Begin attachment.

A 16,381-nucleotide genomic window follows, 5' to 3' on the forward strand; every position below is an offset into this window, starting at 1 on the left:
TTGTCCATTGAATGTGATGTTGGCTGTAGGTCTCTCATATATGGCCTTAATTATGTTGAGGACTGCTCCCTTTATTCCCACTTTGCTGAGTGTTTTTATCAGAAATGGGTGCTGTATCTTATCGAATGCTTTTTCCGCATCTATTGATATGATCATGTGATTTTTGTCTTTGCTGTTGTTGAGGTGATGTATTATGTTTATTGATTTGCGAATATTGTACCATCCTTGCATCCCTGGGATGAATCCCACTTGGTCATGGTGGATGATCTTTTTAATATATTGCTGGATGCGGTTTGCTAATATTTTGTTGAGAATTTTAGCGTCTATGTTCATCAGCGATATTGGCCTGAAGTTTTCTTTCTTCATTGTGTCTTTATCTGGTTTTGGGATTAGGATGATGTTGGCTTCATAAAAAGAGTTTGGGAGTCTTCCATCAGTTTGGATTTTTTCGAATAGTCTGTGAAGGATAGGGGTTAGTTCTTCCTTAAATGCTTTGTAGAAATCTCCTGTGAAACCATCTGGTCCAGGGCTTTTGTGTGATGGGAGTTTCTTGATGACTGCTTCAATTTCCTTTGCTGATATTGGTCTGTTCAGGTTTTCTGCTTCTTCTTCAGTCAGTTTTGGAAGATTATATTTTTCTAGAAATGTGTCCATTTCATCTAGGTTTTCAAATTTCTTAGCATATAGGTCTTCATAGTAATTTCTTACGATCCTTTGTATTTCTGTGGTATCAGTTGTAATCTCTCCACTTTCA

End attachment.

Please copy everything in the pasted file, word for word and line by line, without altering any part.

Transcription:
A 16,381-nucleotide genomic window follows, 5' to 3' on the forward strand; every position below is an offset into this window, starting at 1 on the left:
TTGTCCATTGAATGTGATGTTGGCTGTAGGTCTCTCATATATGGCCTTAATTATGTTGAGGACTGCTCCCTTTATTCCCACTTTGCTGAGTGTTTTTATCAGAAATGGGTGCTGTATCTTATCGAATGCTTTTTCCGCATCTATTGATATGATCATGTGATTTTTGTCTTTGCTGTTGTTGAGGTGATGTATTATGTTTATTGATTTGCGAATATTGTACCATCCTTGCATCCCTGGGATGAATCCCACTTGGTCATGGTGGATGATCTTTTTAATATATTGCTGGATGCGGTTTGCTAATATTTTGTTGAGAATTTTAGCGTCTATGTTCATCAGCGATATTGGCCTGAAGTTTTCTTTCTTCATTGTGTCTTTATCTGGTTTTGGGATTAGGATGATGTTGGCTTCATAAAAAGAGTTTGGGAGTCTTCCATCAGTTTGGATTTTTTCGAATAGTCTGTGAAGGATAGGGGTTAGTTCTTCCTTAAATGCTTTGTAGAAATCTCCTGTGAAACCATCTGGTCCAGGGCTTTTGTGTGATGGGAGTTTCTTGATGACTGCTTCAATTTCCTTTGCTGATATTGGTCTGTTCAGGTTTTCTGCTTCTTCTTCAGTCAGTTTTGGAAGATTATATTTTTCTAGAAATGTGTCCATTTCATCTAGGTTTTCAAATTTCTTAGCATATAGGTCTTCATAGTAATTTCTTACGATCCTTTGTATTTCTGTGGTATCAGTTGTAATCTCTCCACTTTCA